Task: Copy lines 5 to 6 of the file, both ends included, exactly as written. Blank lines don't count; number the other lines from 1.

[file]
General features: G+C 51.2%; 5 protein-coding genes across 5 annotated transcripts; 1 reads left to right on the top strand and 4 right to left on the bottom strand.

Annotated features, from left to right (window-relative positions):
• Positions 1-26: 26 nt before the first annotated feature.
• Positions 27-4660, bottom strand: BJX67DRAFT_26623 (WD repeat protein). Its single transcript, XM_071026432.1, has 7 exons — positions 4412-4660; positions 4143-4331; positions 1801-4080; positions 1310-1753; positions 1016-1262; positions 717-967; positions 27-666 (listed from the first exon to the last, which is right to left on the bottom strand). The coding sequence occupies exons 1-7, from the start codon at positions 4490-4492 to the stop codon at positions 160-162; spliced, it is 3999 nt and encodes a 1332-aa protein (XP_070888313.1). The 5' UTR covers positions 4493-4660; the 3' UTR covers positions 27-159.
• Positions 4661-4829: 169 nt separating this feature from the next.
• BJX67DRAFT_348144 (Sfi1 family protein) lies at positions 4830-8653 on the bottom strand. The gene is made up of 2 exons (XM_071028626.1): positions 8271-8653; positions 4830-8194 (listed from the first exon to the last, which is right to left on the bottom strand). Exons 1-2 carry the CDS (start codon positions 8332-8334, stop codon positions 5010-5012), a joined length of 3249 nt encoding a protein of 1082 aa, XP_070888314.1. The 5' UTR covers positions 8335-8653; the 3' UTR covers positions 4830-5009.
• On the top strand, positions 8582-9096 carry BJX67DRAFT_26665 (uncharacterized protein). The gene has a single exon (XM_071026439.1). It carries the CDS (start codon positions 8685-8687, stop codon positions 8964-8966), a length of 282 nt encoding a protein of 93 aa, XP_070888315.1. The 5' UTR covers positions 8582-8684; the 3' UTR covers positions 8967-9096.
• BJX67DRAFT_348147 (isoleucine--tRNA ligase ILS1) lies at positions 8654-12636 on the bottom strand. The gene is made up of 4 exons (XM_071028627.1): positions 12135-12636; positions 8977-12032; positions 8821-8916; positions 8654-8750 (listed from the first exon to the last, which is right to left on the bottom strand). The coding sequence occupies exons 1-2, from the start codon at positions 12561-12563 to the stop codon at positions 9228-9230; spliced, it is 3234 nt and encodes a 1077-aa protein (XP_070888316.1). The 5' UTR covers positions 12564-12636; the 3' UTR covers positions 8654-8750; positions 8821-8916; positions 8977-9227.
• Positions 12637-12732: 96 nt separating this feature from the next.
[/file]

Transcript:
• Positions 4661-4829: 169 nt separating this feature from the next.
• BJX67DRAFT_348144 (Sfi1 family protein) lies at positions 4830-8653 on the bottom strand. The gene is made up of 2 exons (XM_071028626.1): positions 8271-8653; positions 4830-8194 (listed from the first exon to the last, which is right to left on the bottom strand). Exons 1-2 carry the CDS (start codon positions 8332-8334, stop codon positions 5010-5012), a joined length of 3249 nt encoding a protein of 1082 aa, XP_070888314.1. The 5' UTR covers positions 8335-8653; the 3' UTR covers positions 4830-5009.